“We would like to thank our employees for their hard work and commitment in these challenging times. Their support has been outstanding and we continue to prioritise their health, safety and well-being.

“Our enhanced focus on tobacco has driven stronger in-market execution and an improved share performance, with gains in most of our priority markets. We have reduced our NGP spend following the poor returns on investment last year and this, together with recent weaknesses in the vapour category, has resulted in lower NGP revenue.

“Overall, COVID-19 has so far had only a small impact on trading but we expect this to be more pronounced in the second half due to continued pressures on our duty free and travel retail business, changes in consumption patterns including downtrading and a reversal of some first half inventory build.

“Agreeing the sale of our premium cigar business for €1.2 billion in the current climate was a major achievement and will further simplify the business and reduce debt. Deleveraging remains a key priority, such that the Board has decided to rebase the dividend by one-third to accelerate debt repayment, while retaining a progressive dividend policy, growing annually from the rebased level. This will strengthen the balance sheet and support a more flexible approach to capital allocation in the future.”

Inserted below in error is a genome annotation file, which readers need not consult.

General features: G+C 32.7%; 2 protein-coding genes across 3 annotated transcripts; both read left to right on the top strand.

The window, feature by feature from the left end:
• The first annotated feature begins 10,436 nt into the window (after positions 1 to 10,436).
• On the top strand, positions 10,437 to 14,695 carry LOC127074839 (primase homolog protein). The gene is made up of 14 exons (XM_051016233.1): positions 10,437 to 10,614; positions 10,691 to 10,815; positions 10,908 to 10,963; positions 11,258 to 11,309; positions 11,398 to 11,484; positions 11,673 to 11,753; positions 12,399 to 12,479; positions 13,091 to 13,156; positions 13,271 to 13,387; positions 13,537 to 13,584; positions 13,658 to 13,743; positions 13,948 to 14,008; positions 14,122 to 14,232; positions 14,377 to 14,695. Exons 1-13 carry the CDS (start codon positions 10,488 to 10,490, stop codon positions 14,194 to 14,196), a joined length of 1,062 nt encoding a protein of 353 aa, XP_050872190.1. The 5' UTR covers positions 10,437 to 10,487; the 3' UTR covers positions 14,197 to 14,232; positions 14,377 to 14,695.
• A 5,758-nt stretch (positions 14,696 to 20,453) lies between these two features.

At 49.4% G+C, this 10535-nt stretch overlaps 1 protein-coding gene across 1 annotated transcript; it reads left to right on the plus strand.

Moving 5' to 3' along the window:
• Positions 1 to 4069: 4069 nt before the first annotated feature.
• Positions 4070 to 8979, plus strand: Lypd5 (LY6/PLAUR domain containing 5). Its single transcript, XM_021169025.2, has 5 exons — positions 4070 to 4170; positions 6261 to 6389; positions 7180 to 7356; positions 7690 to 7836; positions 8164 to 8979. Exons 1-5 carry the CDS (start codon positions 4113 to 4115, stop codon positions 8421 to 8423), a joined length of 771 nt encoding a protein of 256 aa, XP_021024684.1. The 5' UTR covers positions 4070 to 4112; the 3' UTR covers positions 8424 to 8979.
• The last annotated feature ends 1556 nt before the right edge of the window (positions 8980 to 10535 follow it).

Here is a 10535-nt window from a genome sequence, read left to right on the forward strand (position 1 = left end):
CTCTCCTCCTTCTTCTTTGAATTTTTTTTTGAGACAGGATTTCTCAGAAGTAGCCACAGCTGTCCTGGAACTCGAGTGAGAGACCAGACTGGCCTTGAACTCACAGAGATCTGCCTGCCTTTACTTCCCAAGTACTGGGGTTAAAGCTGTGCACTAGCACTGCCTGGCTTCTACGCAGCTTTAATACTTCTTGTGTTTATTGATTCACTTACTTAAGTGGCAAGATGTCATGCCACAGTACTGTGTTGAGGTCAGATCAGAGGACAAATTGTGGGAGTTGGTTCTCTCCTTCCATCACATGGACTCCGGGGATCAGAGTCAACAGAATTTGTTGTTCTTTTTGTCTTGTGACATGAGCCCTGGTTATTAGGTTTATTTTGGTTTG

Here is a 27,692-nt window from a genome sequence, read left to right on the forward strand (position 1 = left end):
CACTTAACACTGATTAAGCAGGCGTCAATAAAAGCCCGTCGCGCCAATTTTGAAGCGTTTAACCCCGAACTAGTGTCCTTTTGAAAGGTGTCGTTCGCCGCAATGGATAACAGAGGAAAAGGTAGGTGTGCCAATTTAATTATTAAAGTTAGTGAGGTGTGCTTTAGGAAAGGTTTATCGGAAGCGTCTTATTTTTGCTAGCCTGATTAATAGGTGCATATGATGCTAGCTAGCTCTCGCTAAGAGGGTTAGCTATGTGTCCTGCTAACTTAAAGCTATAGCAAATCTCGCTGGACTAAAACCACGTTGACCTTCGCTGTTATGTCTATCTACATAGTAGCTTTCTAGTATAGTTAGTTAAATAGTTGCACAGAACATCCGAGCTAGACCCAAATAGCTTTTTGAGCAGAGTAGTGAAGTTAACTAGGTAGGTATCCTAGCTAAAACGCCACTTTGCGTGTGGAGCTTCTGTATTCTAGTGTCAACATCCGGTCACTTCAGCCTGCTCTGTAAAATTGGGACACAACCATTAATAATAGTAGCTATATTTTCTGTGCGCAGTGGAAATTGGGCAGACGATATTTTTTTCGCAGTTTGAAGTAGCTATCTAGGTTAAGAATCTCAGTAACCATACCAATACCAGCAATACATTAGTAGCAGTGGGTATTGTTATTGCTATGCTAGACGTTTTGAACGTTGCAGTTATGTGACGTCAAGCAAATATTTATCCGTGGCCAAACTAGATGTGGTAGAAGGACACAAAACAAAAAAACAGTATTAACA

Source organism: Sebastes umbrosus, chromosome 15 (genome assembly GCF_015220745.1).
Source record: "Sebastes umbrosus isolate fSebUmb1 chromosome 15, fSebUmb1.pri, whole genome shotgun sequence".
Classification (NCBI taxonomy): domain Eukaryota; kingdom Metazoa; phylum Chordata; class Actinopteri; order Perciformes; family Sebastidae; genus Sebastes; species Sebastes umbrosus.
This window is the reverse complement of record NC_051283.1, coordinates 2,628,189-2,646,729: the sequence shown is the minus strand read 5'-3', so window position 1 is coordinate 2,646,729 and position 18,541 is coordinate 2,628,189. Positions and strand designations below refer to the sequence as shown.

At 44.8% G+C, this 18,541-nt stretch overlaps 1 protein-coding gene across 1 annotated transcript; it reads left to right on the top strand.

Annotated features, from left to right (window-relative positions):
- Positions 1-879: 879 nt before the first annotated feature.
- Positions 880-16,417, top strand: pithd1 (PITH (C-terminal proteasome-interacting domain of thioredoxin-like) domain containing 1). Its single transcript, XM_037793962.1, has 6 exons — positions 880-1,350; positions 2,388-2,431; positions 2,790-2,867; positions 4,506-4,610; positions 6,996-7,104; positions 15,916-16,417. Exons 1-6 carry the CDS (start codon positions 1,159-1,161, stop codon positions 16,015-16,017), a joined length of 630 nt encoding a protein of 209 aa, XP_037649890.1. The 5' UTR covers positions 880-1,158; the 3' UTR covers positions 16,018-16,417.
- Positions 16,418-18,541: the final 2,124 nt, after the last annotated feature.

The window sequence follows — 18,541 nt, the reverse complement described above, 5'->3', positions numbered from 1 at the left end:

Household products manufacturer McBride (MCB) said demand levels has moderated since the surge seen in many markets as countries went into lockdown, but it remained above the run-rate levels seen before March.

The higher demand levels have been reported in most of the business’ major markets across surface cleaning and dishwashing products, with more limited impact in laundry products.

As a consequence of the increased demand levels, McBride expects full-year adjusted profit before tax to be 15% ahead of current market expectations - set at £18.6m.

The FTSE 100 opened up 0.7% at 6,089.98pts.

Early risers included McBride (MCB) up 11.9% at 64.20p, Restaurant Group (RTN) up 15.2% at 53p and SSP Group (SSPG) up 2.2% at 247p.

Fallers saw Imperial Brands (IMB) open down 4.1% at 1,585.50p, Tesco (TSCO) down 0.5% at 240.60p, Sainsbury’s (SBRY) down 0.2% at 187.35p and Marks & Spencer (MKS) down 1.5% at 86.10p.

Yesterday in the City

The FTSE 100 closed up 4.3% at 6,048.59pts, rising above the 6,000 mark for the second time since the coronavirus outbreak sent global stock markets into meltdown.

Risers included WH Smith (SMWH) up 12% to 929.50p, Nichols (NICL) up 8.7% to 1,337.50p and C&C Group (CCR) up 5.2% to 186.80p.

As the index closed mostly in the green, Ocado (OCDO) shares dropped 2.6% to 1,903.50p, Morrisons (MRW) was down 0.5% to 285p and Hotel Chocolat (HOTC) down 5% to 285p.